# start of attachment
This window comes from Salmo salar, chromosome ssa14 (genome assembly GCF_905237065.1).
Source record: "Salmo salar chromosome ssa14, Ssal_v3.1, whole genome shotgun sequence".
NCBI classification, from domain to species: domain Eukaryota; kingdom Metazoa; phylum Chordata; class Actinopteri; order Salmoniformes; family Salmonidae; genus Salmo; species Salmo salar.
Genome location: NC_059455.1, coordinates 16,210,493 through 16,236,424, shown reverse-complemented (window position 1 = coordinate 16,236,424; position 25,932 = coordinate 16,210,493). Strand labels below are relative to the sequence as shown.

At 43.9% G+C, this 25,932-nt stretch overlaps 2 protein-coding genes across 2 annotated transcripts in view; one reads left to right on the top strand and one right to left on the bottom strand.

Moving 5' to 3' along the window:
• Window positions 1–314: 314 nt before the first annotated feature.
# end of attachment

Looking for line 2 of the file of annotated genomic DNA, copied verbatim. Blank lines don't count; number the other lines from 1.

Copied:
Source record: "Salmo salar chromosome ssa14, Ssal_v3.1, whole genome shotgun sequence".